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James Bond: Agent Under Fire

Electronic Arts

Electronic Arts

First Person Shooter



A once great series on the N64 has recently been in a serious tailspin, find out if there is any chance of redemption in our detailed review of James Bond: Agent Under Fire.

The James Bond series has always had the makings for an excellent game. Cool gadgets, awesome weapons, and an awesome soundtrack that everyone and their dog knows by heart. But why hasn't a development team been able to bring James Bond back to greatness since the days of the Nintendo 64? Perhaps the answer lies in the development team behind the current games. Sure EA is an awesome sports company but can they really make an acceptable first person shooter? Their track record points to the negative but James Bond: Agent Under Fire has a very promising look and feel to it that could vault the game to greatness. Does it make the grade? Read on to find out.

Agent Under Fire features James Bond (duh) as he ventures around the world performing all sorts of amazing tasks in an effort to topple a secret terrorist conspiracy. The story is a completely original development that strays completely away from the movies starring Pierce Brosnan that we've all come to love as our British hero. The game features the same plethora of beautiful but educated ladies that will pair with James and work alongside with him throughout the game. I won't spoil too much about the story for you, but it has got plenty of twists and turns to keep the Bond faithful pleased. The story is well thought out and plays just like you'd expect if you enjoyed GoldenEye (who didn't?) and The World is Not Enough.

Gameplay centers around three stylish modes. The game alternates properly from level to level and gives you a taste of the three game modes. Of course all three modes feature plenty of Q gadgets to toy around with and unlike other games you'll be forced to use at least three gadgets in each and every level.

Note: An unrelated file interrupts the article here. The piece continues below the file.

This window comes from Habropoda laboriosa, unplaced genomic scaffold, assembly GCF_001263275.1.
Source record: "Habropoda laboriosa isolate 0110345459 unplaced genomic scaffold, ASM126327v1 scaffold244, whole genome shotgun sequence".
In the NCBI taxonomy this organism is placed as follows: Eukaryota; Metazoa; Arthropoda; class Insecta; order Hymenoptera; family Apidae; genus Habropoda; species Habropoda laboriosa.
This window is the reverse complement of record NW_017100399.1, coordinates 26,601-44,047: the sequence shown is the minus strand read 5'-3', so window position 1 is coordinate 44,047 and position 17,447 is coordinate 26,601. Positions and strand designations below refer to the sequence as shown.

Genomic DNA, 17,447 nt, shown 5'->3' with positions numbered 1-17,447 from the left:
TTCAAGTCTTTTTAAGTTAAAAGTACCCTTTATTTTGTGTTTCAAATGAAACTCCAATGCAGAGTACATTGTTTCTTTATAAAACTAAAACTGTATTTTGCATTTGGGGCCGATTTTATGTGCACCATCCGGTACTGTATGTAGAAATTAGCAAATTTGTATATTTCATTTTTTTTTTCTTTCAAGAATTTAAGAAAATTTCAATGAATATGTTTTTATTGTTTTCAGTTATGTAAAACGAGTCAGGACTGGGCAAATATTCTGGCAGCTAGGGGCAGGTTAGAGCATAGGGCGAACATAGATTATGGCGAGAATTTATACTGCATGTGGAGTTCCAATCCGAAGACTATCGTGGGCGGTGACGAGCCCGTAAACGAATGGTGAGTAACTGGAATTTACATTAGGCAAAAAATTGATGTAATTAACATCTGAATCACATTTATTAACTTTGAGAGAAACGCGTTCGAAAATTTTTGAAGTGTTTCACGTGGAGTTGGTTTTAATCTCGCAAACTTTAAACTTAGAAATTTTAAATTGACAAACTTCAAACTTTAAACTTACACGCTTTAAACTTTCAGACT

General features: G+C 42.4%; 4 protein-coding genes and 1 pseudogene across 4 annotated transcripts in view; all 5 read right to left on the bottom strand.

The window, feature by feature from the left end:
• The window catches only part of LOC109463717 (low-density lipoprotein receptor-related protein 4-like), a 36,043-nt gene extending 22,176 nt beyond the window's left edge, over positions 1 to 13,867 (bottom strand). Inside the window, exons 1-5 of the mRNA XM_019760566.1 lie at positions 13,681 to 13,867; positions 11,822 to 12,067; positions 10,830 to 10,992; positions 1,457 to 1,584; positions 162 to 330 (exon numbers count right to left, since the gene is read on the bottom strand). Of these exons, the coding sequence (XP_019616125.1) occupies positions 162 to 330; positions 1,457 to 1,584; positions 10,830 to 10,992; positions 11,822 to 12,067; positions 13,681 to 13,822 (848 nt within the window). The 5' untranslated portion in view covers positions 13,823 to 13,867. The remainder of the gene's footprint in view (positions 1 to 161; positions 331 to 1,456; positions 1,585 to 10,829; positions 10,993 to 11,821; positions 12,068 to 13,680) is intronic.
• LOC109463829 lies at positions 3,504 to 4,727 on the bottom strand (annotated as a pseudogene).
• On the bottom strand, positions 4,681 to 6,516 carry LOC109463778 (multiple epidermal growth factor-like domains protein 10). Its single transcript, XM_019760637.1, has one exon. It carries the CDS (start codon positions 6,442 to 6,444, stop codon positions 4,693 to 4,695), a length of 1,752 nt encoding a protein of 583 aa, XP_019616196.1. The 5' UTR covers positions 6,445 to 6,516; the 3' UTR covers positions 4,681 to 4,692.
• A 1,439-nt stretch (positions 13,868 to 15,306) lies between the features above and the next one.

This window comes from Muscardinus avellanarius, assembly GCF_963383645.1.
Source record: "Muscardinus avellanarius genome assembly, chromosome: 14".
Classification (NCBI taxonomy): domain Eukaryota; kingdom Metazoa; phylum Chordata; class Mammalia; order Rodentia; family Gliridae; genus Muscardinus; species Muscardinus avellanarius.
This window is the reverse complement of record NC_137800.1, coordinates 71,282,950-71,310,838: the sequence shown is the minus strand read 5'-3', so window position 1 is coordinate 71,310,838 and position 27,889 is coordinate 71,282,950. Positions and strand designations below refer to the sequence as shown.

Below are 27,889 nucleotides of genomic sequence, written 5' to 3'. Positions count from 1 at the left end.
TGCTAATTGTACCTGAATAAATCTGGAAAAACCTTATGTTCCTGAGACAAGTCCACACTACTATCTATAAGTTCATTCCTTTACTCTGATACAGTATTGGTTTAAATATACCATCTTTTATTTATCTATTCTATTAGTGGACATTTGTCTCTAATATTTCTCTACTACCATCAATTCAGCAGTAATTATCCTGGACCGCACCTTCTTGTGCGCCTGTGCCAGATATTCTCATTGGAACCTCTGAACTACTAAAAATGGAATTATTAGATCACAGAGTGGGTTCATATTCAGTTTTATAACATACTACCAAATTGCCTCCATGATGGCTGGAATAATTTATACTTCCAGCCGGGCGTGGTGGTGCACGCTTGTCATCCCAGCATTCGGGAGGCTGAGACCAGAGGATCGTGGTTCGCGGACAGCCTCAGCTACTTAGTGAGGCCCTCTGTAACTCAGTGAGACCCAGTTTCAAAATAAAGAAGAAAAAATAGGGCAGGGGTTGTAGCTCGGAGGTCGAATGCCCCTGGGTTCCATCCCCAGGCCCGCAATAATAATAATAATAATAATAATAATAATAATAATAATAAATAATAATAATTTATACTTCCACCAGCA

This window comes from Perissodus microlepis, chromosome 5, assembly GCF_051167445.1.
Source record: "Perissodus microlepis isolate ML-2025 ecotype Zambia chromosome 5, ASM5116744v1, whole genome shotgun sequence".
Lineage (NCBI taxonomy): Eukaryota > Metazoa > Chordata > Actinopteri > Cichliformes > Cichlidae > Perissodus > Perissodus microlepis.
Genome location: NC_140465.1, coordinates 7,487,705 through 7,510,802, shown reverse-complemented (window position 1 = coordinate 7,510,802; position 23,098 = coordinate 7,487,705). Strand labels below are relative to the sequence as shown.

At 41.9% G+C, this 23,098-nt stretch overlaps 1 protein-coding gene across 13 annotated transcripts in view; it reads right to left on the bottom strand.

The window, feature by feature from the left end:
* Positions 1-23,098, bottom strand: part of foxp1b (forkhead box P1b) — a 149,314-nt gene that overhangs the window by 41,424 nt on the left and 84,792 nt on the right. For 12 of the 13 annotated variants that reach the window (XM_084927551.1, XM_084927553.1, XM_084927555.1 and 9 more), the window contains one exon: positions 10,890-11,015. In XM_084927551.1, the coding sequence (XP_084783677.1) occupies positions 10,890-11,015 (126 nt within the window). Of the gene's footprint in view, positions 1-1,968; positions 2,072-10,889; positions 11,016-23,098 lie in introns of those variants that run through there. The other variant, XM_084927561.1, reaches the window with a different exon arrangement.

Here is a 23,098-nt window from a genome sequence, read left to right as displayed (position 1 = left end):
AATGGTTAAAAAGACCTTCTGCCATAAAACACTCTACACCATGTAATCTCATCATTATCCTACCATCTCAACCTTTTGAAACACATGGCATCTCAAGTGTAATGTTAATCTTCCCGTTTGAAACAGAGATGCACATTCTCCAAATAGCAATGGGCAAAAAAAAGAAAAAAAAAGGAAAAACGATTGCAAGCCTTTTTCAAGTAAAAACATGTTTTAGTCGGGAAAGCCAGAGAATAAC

The first game mode is the more prominent of the three, first person shooter resides in roughly 80 percent of the levels. The gadgets featured in this mode feature Q-Claw, Q-Laser, Q-Remote, and Q-Jetpack. The Q-Claw is an excellent addition to the already plentiful stockpile of Q gadgets. The Q-Claw allows you to grapple between special perforated surfaces. The Q-Laser is the standard laser used to bust plenty of locks during the course of the game. The Q-Remote is used to program special actions into a small remote such as "Harrier Program" which allows you to light the jets on a harrier jet. The Q-Jetpack gives you a serious addition to your jumping ability so you can reach high surfaces within the game.

The FPS game plays out like you'd expect, largely featuring a hefty dose of action and bullets flying. Speaking of bullets flying, the way in which the bullets move throughout the game is one of the more hampering aspects of the title. Bullets move unrealistically slow through the air which makes gameplay extremely difficult and extremely frustrating. Enemies have no problem moving out of the way of your slow moving bullets. While the game speed is adjustable, the game hasn't been tuned enough for it to make much of a difference.

The second game mode is the driving mode. As always Bond is outfitted with his debonair BMW featuring all the weaponry and defense systems of a low level military vehicle. You'll race through the streets of different environments in search of an object that your radar handily points out to you with a nice little arrow. Weaponry includes rockets, missiles, slicks, and machine guns. The driving mode is a lot of fun to play through and features its own set of gadgets and its own type of fun. Driving offers some excellent change of pace with nicely developed physics and speed thanks to EA's development experience.

The third game mode is rail mode. James is basically along for the ride in the rail mode as he's perched on the top of a vehicle, whether it is a rail car, a standard car, or a Soviet tank. You'll have full 360-degree rotational ability as you tout one or two weapons with a virtual unlimited supply of ammunition. It's basically one big shooting gallery with plenty of characters to occupy your attention. Of the three game modes the rail mode is probably the least challenging as you don't have to worry about maneuvering around a level instead it's just you killing off baddies. And who doesn't love killing off baddies?